From 1 April, if you have been identified as clinically extremely vulnerable you will no longer be advised to shield. However, you should continue to take extra precautions to protect yourself. It is important that you continue to keep the number of social interactions that you have low and try to limit the amount of time you spend in settings where you are unable to maintain social distancing.  

If you are in this group, you will previously have received a letter from the NHS or from your GP telling you this. 

Visit our dedicated Community Hub page if you require practical help, or need support and advice. 

If you need to travel you should look to reduce the number of journeys you make overall. 

Walk or cycle where possible, and plan ahead and avoid busy times and routes on public transport.  

Avoid car sharing with anyone from outside your household or your support bubble. See the guidance on car sharing. If you need to use public transport, you should follow the safer travel guidance. 

International Travel  

There will no longer be a legal restriction or permitted reason required to travel internationally.  

There will be a traffic light system for international travel, and you must follow the rules when returning to England depending on whether you return from a red, amber or green list country. 

All holiday accommodation can open (including hotels and B&Bs). This can be used by groups of up to 6 or 2 households (each household can include a support bubble, if eligible) 

Funerals

From 21 June the numbers able to attend funerals and linked ceremonial events such as stone settings, wakes and ash scatterings will be determined by how many people a venue can safely accommodate with social distancing measures in place, including attendees of all ages and anyone working at the event.

Please visit our Lytham Cemetery and Crematoria webpage for the latest information at this venue.

Weddings or civil partnership ceremonies, wedding receptions or civil partnership celebrations

From 21 June the number of people who can attend these events will be determined by how many people a venue can safely accommodate with social distancing measures in place, including guests of all ages and anyone working at the event.

Inside private homes, and in enclosed structures in gardens of private homes, weddings can only be held with up to 6 people or 2 households, except in the case of an urgent marriage where one of those getting married is seriously ill and not expected to recover. These can take place in private dwellings with up to 30 people.

A marquee or other structure in a private garden of a private home must have at least 50% of its walled area open at any time for it to be classed as “outdoors”, and for the limit based on safe capacity to apply.

Restrictions remain as at present regarding table service requirements, face coverings, social distancing, dancing and singing.

Those organising weddings of more than 30 people in gardens of private homes or on private land, must complete a COVID-19 risk assessment to determine the number of people who can attend.

Guidance has been updated:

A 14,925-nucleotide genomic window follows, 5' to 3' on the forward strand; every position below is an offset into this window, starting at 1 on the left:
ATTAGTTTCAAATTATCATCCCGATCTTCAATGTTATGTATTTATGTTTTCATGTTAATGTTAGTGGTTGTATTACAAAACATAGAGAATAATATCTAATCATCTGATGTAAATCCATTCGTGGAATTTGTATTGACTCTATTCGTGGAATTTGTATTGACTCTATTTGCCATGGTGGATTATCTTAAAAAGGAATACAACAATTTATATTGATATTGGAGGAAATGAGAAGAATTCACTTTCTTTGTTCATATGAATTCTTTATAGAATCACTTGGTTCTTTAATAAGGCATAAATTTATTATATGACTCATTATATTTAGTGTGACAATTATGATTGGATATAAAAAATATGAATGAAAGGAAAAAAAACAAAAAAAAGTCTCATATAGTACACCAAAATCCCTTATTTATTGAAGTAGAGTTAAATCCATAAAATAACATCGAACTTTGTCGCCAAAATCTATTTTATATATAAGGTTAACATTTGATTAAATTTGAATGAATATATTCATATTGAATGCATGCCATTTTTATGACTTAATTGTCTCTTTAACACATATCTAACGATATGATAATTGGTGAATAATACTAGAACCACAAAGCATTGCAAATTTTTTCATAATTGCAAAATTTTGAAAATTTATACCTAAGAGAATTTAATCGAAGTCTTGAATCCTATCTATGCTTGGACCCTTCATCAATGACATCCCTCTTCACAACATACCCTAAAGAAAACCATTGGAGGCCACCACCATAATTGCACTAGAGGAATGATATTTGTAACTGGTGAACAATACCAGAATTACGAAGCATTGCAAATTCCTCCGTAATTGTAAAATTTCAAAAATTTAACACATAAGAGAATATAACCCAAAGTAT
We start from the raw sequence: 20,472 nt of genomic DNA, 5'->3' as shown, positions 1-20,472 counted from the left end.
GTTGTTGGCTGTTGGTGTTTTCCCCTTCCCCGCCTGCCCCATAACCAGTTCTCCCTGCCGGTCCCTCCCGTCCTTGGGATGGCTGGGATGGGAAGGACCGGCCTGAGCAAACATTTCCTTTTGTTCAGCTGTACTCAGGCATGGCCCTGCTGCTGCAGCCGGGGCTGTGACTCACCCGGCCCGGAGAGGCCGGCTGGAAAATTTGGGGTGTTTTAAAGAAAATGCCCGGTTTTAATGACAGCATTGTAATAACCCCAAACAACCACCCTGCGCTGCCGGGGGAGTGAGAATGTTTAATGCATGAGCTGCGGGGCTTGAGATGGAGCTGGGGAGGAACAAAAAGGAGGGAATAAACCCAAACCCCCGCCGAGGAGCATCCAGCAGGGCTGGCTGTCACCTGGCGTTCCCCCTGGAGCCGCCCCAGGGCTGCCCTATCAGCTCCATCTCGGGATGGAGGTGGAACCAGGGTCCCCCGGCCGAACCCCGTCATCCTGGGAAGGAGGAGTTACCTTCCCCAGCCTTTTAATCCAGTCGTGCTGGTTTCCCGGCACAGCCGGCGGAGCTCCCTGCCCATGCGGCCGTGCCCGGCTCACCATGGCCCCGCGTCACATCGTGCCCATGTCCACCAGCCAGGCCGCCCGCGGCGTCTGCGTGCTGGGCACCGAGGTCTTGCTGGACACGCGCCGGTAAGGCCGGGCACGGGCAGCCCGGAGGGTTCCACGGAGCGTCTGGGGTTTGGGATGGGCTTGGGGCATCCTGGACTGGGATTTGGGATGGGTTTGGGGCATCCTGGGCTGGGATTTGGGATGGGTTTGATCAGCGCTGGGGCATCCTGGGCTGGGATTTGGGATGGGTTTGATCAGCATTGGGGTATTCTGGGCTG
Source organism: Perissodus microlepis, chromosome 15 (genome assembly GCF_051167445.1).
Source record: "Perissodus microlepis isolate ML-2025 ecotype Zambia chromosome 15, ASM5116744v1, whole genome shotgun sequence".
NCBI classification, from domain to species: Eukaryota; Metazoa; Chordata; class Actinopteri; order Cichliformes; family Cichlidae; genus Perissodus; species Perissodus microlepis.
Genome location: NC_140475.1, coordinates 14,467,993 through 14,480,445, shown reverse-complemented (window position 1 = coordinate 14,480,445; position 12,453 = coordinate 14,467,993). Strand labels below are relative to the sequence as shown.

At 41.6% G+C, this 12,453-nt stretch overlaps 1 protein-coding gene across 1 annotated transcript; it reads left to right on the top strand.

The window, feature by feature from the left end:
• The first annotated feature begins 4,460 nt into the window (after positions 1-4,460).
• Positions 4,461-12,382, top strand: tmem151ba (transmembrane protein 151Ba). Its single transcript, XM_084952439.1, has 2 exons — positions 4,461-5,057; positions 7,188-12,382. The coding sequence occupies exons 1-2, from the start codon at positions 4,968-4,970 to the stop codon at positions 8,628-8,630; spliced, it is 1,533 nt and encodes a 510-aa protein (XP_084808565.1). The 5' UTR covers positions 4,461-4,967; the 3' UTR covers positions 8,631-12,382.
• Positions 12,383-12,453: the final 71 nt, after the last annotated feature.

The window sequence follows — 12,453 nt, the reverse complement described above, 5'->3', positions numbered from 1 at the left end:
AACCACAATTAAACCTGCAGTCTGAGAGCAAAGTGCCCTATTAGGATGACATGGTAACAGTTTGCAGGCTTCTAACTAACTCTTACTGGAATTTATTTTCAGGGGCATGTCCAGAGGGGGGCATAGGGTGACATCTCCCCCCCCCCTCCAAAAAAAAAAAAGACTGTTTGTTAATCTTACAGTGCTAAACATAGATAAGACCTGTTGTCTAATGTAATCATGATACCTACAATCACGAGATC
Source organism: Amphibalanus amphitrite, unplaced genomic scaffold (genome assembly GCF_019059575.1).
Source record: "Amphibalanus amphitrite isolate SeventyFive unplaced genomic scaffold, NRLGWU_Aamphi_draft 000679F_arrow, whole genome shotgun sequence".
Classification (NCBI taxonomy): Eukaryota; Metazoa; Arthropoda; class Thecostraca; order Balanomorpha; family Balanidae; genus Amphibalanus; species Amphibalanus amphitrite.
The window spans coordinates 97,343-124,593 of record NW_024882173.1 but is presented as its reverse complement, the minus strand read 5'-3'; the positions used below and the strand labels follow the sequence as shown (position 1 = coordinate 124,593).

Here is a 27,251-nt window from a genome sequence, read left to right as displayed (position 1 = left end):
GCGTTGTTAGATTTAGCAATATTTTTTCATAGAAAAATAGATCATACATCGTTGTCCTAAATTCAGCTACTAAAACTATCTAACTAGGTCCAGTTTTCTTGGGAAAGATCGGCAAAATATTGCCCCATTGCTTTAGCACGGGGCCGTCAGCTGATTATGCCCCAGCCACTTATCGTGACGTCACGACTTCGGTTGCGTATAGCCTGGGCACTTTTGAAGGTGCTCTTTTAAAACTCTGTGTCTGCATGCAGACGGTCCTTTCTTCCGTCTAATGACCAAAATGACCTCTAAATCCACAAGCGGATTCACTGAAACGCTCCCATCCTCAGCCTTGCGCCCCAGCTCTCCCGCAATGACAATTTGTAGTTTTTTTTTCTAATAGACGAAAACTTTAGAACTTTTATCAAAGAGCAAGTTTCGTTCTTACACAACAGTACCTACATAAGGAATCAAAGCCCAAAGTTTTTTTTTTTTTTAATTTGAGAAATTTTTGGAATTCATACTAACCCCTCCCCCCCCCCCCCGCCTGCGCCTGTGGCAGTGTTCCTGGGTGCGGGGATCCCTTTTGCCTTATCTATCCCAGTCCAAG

Wedding and civil partnership ceremonies, receptions and celebrations

Arranging or attending a funeral during the coronavirus pandemic

Planning a wedding or civil partnership or funeral, wake or commemoration in venues such as gardens or marquees on private land

You can book a test online, by downloading the NHS COVID-19 app or by calling 119. 

Click here to book a test online 

Click here to download the NHS COVID-19 app 

Support Bubble

Asupport bubble is a close support network between a household with only one adult (but no limit on children under 18) in the home (known as a single-adult household) and one other household of any size.   

Support bubbles have been expanded; from 2 December you can form a support bubble with another household if any of the following apply to you: 

  • you are the only adult in your household (any other members of the household having been under 18 on 12 June 2020), or are under 18 years old living alone  
  • live with someone with a disability who requires continuous care and there is no other adult living in the household 
  • you have a child under 1, or who was 1 on 2 December 2020 
  • you live with a child under 5, or who was under 5 on 2 December  

 Once you’re in a support bubble, you can think of yourself as being in a single household with people from the other household. It means you can have close contact with that household as if they were members of your own household.  

From 2 December you may change your support bubble provided that: 

  • your household, or the one you intend to form a new support bubble with, meets at least one of the criteria under ‘Who can make a support bubble’  
  • the other household is not already part of a support bubble which they intend to remain a part of 

If you decide to change your support bubble, you should treat your previous bubble as a separate household for 14 days before forming a new bubble. This means following the rules on meeting people from other households in the tier you are in. 

You can only form a support bubble if you meet the criteria. You can still meet indoors either: 

  • in groups up to a maximum of 6 people (from any number of households) or 
  • in a group of any size from up to 2 households (each household can include existing support bubbles, if eligible  

You can only form a support bubble if you meet the criteria. You can still meet indoors either: 

  • in groups up to a maximum of 6 people (from any number of households) or 
  • in a group of any size from up to 2 households (each household can include existing support bubbles, if eligible